MLK Day and “The Talk”

By Jeff Harrison

“There is nothing wrong …. Do not attempt to adjust…You are about to experience the awe and mystery…from the deepest inner mind to the outer limits.” [‘Outer Limits’]

“We need leaders not in love with money but in love with justice, Not in love with publicity but in love with humanity.” [King]

Warning: Do not let this article, limited by a character count, personify a life you live that is also character limited.  Ignorance is sustained by perpetuating a lack of dialogue, education and compassion while reinforcing isolation and avoidance.  Hopefully this article will provide some insight as to how to create an invitation to have ‘the talk’ and lead to courageous conversations.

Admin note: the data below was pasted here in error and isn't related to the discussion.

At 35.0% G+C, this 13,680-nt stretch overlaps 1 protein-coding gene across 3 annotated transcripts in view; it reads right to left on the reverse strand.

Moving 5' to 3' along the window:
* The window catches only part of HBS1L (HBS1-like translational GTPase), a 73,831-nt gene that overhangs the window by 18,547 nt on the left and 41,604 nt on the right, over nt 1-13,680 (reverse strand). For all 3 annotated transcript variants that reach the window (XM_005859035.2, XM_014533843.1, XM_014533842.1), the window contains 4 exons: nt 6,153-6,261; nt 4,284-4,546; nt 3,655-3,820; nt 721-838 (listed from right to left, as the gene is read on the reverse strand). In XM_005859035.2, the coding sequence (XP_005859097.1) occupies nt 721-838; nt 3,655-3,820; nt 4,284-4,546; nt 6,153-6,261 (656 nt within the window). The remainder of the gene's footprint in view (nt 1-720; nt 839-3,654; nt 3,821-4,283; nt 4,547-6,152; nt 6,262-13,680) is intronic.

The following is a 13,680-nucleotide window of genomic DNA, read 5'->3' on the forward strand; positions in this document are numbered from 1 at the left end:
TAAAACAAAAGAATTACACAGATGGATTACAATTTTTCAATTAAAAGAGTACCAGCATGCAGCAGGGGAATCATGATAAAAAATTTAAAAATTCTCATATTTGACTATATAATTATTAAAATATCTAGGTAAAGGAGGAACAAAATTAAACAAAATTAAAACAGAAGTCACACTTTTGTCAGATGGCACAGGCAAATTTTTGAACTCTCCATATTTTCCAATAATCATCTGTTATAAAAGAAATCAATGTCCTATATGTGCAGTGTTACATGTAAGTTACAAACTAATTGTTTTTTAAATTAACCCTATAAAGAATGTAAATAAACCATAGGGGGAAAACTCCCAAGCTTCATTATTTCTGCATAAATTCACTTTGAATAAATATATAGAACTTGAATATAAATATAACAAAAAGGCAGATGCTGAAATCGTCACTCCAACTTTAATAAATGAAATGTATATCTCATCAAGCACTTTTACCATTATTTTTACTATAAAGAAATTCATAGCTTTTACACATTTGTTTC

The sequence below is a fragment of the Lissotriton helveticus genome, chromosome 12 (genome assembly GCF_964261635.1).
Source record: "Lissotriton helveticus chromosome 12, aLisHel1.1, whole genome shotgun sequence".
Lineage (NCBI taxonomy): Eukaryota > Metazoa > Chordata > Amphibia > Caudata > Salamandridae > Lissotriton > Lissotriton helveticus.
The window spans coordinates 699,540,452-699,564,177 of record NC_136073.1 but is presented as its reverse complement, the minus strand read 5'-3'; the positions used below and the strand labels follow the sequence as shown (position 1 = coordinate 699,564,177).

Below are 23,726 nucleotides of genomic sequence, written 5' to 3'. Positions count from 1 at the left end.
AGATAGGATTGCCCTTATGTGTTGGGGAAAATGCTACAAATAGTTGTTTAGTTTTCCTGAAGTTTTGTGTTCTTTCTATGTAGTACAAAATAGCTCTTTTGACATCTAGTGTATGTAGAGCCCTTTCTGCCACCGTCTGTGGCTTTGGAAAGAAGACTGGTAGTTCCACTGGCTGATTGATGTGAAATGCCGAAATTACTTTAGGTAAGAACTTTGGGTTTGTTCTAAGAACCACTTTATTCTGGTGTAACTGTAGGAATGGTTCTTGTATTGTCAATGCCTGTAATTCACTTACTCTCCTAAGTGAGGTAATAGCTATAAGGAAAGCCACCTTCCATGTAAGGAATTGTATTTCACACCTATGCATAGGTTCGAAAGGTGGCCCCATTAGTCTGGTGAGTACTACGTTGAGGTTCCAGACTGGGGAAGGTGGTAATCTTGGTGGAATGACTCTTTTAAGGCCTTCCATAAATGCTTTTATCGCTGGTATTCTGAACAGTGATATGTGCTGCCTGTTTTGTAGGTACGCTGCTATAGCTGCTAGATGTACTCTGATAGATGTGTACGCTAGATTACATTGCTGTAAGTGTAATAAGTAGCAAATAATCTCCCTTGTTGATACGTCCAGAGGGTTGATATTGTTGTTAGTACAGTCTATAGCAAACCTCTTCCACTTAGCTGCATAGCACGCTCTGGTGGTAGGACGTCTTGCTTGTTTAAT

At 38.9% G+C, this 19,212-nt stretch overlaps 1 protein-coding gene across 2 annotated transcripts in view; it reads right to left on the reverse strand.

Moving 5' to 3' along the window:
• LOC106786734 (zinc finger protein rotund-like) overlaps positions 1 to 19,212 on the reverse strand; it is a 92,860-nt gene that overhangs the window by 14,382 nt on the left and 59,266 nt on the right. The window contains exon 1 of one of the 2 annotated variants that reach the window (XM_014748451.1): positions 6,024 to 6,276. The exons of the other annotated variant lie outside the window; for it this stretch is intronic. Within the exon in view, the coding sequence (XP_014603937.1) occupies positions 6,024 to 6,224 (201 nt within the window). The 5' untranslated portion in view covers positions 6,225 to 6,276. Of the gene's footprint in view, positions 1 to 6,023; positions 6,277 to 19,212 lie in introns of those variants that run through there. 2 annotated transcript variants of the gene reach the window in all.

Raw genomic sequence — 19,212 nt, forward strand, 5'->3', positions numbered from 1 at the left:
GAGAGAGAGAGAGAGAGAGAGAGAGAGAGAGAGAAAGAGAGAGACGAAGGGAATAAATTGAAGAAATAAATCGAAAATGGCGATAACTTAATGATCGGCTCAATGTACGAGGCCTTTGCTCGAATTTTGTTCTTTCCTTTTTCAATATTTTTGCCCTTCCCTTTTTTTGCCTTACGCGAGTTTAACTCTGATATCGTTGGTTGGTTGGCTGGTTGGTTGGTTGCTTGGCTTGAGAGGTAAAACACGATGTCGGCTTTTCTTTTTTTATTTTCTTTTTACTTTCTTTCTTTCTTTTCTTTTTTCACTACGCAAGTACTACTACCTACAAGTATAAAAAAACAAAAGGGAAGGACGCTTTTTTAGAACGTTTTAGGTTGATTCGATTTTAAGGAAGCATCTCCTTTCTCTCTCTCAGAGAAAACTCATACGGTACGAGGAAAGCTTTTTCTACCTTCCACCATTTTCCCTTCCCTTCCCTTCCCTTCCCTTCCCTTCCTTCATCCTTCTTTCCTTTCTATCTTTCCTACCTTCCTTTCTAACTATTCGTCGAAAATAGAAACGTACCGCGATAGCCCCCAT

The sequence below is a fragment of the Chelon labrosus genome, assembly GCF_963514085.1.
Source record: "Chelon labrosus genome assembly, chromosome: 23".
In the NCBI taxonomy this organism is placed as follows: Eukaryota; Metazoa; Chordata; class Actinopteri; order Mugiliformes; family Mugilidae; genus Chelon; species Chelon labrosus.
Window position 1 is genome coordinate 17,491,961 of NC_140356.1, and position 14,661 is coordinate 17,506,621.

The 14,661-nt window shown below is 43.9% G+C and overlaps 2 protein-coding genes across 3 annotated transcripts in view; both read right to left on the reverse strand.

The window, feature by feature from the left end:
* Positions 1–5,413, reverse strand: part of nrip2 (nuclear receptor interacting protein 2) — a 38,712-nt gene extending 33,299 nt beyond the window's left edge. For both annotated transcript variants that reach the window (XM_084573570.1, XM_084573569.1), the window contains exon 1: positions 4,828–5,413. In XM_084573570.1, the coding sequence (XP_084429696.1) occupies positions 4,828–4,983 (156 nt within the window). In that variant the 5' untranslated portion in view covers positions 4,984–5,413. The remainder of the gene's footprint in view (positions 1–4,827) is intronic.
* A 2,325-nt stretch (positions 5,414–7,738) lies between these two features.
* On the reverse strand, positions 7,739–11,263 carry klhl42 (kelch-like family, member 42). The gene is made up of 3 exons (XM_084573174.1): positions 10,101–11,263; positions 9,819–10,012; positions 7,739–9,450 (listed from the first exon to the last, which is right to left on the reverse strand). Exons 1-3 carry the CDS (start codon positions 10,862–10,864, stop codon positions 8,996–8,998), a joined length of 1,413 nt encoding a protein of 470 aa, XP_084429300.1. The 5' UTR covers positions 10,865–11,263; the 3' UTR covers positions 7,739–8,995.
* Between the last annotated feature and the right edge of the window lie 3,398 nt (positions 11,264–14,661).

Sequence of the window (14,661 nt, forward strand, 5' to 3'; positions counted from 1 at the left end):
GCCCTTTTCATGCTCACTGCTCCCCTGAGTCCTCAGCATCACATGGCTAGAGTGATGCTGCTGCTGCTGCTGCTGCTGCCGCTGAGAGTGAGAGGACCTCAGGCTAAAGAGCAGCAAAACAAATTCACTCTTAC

Ever struggle on your FAA physical with the various, vision tests?  How ironic that 20/20 is the standard (vision) in a year (2020) where nothing was standard and how some would argue that we had lost sight of what makes us American.  During the 2020 summer, we rallied around the ‘Invisible Man’ [Ellison] nobody saw for 8 minutes and 46 seconds until we, ultimately, lost him in the streets of Minnesota; a young woman’s death leaving a nation asking why we encouraged others to say her name; a Titan to many and ‘Native Son’ [Wright] to others that promoted making ‘good trouble’, and one of the most controversial elections that had the politicians, media and communities playing sides to determine if it was won, lost or stolen.  As we usher in 2021, there are so many things we have to be thankful for (job, job protection by our unions and their constant challenging to improve work conditions).  I, also, am grateful for the life and legacy of Dr. Martin Luther King, Jr.